While Tiffany stained glass and Renaissance paintings adorn the space inside the Memorial Art Gallery (MAG) on University Avenue, an entirely different display can be seen outside — drills, orange barrels and other construction paraphernalia have temporarily come to rest near the museum’s main entrance as MAG continues development of their Centennial Sculpture Park, a centerpiece for the museum’s centennial celebration slated for October 2013.
Planning for the park began in 2008, but until recently, much of the work was focused on commissioning artists and finding additional funding for the park. When the Campus Times first reported on this story in February 2011, MAG had signed on pieces from numerous renowned artists.
According to MAG Director Grant Holcomb, the park has not obtained many additional pieces.
“The only major additions over the last year have been the commissioning of work by Rochester-based artists Wendell Castle’s “Unicorn Family” and Albert Paley’s ‘Soliloquy,’” he said.
Holcomb described the work of both artists as fascinating. Castle has been regarded as a highly innovative artist and “the father of the art furniture movement.” His “Unicorn Family” exhibit will consist of a gathering area with a table, three chairs and a 13-foot LED lamp. In a press release, Holcomb stated that “as [Castle] is both a longtime friend of the MAG and an artist of international stature, we are delighted that his work will become a vital part of our new Centennial Sculpture Park.”
Paley’s 25-foot, stainless steel “Soliloquy” will be positioned at the Goodman Street entrance to the park.
“The Paley commission completes our vision of four new works by internationally acclaimed artists for the Centennial Sculpture Park,” Holcomb said.
Major visible progress has already been made. Certain artistic fixtures have been moved to storage until the park is completed and segments of decades-old wrought-iron fence separating the construction site from the Neighborhood of the Arts in which MAG is located have been relocated to the corner of Prince Street and University Avenue. According to Chief Curator Marjorie Searl, this seemingly negligible aspect of the project has been surprisingly beneficial.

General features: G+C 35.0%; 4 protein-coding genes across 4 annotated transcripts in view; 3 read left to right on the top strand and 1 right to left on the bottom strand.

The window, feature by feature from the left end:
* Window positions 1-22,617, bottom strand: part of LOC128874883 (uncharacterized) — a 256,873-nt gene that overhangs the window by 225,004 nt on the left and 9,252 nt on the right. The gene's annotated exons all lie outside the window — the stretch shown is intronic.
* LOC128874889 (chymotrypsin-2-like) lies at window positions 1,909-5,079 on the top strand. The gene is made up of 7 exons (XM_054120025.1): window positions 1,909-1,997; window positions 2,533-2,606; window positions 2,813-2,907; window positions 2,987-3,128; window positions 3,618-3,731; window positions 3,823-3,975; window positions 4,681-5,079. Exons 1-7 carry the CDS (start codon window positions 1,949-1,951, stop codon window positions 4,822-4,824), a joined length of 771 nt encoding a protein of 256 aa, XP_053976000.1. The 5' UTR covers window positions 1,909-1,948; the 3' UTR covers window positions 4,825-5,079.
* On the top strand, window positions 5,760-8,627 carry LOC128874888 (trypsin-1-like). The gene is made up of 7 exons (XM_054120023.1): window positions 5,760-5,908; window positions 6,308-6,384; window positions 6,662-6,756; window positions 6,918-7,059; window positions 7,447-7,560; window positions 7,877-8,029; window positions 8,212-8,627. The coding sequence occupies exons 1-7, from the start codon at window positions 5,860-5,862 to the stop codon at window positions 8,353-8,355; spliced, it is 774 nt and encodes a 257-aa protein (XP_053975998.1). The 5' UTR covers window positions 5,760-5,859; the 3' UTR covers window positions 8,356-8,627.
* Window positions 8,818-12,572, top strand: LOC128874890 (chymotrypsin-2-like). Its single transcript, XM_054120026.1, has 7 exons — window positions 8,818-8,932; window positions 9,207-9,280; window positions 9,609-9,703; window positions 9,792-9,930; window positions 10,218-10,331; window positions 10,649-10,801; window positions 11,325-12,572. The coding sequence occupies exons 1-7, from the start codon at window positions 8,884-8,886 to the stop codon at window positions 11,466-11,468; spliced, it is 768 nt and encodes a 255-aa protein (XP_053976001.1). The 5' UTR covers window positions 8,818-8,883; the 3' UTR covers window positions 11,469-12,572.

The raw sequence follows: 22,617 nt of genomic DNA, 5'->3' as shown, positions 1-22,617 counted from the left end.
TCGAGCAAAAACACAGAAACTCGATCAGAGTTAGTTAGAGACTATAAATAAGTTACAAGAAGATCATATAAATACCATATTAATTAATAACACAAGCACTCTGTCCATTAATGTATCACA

“The whole neighborhood feels more accessible because these boundaries have been removed,” she explained. “The historic iron gates are much more visible and appreciated by moving them to the corner of Prince and University avenues. That intersection now has a character of its own and a substantial presence as you approach from the city of Rochester.”
Holcomb, echoing Searl’s sentiments explained that “the Centennial Sculpture Park has truly transformed the sense of space — it now seems vast and expansive as well as accessible and inviting to the community.”
Portions of the sculpture park will be completed this fall. New York City artist Jackie Ferrara said her work, “Path of Colors” — a brick and tile pathway that spells out “Memorial Art Gallery” and “University of Rochester” in Morse code — will be finished in the coming months.
According to Searl, additional developments are soon to follow.
“One of the major sculpture installations will be in place, and we will continue to re-install the original outdoor sculptures to their new locations throughout the coming year,” she said.
“Poet’s Walk and Story Walk” will also be opened soon. These artistic sidewalks will feature poetry and narratives that pedestrians can hear by dialing a code. UR English Professor James Longenbach is one of the featured poets. These walks are not directly a part of the sculpture park, instead falling under the management of the city of Rochester’s ARTWalk Project. Nonetheless, Holcomb considers them an important part of the success of the sculpture park.
“‘Poet’s Walk and Story Walk’ are unique additions to the overall project — Rochester poetry and history enhancing the experience in the outdoor sculpture park,” he said.
Hansler is a member of the class of 2015.